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Legislative Assembly for the ACT: 2018 Week 02 Hansard (Wednesday, 21 February 2018) . . Page.. 474 ..

amount of overtime. Mrs Jones has again brought some interesting information to the attention of the Assembly but I would suggest that the issue may well be more nuanced than what is being presented.

I cannot claim to be an expert on ACTAS shift rostering practices. There will likely be a range of factors which contribute to staff working overtime shifts. Leave for other personnel, periods of increased demand or unexpected absence due to illness are a few that would come to mind if one were to sit and reflect on this.

I understand that working overtime shifts is a regular part of shift work and not every overtime shift worked reflects a shortage in personnel, and Minister Gentleman has outlined some of those reasons today. I think that has given us some useful additional information, including his observation that not all the hours identified in the motion are in fact worked by paramedics but are worked by other staff in the service, as well as some of those, I think, very important activities that might not be seen to be core business in the sense of going to retrieve people who have been injured or have illness but go to the important community presence that the Ambulance Service needs to fulfil, as well as things like training and attending internal meetings.

I think Minister Gentleman’s remarks today have been helpful in helping all of us understand more clearly what some of the reasons are for that serving of overtime. What it underlines is that these matters are complex, and we of course need to consider all the relevant matters when debating what it means. This is a raw number. The important thing is to understand the implications of it. And based on the information the minister has provided today, I do not draw the same conclusion as Mrs Jones has sought to from these statistics.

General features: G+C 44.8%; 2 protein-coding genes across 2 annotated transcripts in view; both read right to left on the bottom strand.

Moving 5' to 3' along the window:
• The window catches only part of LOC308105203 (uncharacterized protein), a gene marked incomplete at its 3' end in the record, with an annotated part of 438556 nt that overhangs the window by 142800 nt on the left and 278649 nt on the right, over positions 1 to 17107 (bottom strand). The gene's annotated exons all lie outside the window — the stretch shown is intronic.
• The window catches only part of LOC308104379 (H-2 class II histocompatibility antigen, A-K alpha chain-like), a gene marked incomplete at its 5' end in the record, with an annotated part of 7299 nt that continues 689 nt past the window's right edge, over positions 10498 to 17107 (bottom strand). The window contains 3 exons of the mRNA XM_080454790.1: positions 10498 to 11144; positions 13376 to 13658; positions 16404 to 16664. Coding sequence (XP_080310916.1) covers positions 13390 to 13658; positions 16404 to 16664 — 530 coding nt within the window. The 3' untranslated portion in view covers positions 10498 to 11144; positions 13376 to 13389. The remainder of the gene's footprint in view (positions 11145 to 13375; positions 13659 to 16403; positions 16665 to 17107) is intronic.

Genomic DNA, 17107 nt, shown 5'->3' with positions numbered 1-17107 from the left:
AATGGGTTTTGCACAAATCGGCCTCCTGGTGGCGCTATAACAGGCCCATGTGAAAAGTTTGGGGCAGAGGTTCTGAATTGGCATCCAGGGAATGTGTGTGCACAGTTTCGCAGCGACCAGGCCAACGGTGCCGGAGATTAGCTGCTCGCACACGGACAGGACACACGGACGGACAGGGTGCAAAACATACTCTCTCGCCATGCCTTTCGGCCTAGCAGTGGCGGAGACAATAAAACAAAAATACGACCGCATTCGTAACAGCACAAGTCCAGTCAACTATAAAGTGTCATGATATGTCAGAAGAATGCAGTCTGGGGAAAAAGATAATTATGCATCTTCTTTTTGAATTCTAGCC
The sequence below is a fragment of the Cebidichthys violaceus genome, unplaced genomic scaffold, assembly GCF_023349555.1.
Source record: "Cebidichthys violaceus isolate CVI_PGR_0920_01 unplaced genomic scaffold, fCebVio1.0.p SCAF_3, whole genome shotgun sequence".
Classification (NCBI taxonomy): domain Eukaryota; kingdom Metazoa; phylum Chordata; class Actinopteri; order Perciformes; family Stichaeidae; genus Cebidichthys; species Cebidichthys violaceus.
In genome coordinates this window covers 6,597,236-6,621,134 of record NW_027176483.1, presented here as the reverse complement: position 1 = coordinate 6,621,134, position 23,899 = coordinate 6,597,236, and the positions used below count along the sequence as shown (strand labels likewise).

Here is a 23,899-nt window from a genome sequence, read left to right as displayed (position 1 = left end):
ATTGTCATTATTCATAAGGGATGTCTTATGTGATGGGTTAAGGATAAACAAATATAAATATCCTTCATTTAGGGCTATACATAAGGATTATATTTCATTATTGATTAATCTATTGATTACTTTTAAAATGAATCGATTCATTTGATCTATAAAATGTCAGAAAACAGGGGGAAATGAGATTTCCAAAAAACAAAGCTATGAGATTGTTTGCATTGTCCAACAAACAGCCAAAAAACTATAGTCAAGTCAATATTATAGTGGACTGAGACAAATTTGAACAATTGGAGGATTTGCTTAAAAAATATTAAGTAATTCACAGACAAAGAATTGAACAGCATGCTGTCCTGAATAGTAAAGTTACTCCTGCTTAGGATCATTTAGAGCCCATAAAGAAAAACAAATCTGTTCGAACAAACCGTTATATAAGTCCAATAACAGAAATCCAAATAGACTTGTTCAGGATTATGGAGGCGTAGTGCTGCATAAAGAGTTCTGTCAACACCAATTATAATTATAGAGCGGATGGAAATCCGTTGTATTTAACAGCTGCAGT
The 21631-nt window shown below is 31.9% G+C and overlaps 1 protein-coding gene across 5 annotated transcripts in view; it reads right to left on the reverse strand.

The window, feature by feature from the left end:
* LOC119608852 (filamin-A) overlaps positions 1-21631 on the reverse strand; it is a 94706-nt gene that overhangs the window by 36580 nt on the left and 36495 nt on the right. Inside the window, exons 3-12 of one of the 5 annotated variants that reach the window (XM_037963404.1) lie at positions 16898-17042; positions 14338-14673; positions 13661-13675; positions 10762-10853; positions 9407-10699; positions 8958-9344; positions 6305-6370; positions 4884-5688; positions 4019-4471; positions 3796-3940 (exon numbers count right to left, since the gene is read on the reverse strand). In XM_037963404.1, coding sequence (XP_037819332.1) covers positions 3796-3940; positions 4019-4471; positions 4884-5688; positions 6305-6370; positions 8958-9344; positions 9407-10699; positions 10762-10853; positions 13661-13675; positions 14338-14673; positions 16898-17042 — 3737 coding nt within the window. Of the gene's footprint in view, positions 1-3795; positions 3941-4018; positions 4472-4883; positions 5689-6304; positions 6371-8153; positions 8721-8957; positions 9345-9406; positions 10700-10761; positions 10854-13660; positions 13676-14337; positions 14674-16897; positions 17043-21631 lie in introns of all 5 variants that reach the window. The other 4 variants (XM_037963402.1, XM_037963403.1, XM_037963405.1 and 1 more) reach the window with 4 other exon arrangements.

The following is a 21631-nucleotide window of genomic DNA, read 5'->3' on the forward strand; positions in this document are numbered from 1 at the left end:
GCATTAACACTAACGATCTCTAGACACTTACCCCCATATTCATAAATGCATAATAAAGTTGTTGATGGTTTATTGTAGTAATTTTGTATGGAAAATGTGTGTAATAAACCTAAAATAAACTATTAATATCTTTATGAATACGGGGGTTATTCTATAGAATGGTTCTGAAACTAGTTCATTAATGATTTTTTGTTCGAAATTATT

I do not think it is clear that the number of overtime shifts worked indicates that there are significant shortages in staffing for the ACT Ambulance Service. Furthermore, this conclusion would be inconsistent with the advice from the ACTAS Chief Officer who has indicated he is comfortable with the current resourcing level.

As we discussed last week, the performance of the ACT Ambulance Service is amongst the best in the country. This is shown in the following figures from the 2016-17 Report on government services: firstly, the proportion of patients in the ACT who felt that the level of care provided to them by ACT paramedics was very good or good was 97 per cent, equal with the national average. Also, the proportion of patients whose level of trust and confidence in paramedics and their ability to provide quality care and treatment was very high or high was agreed to by 92 per cent, again equal with the national average.

Ambulance code 1 response times were 14.3 minutes in the ACT, the best in the country, compared to 17 minutes in South Australia for example, 17.3 minutes in Victoria and 20.8 minutes in New South Wales; 95.8 per cent of triple zero calls in the ACT were answered within 10 seconds, compared to the national average of 88.9 per cent; 91.5 per cent of patients who received care from the ambulance service reported a clinically meaningful pain reduction, compared to 86.2 per cent nationally; and the ACT’s survival rate for cardiac arrest events was 55.6 per cent, above the national average of 50.4 per cent.

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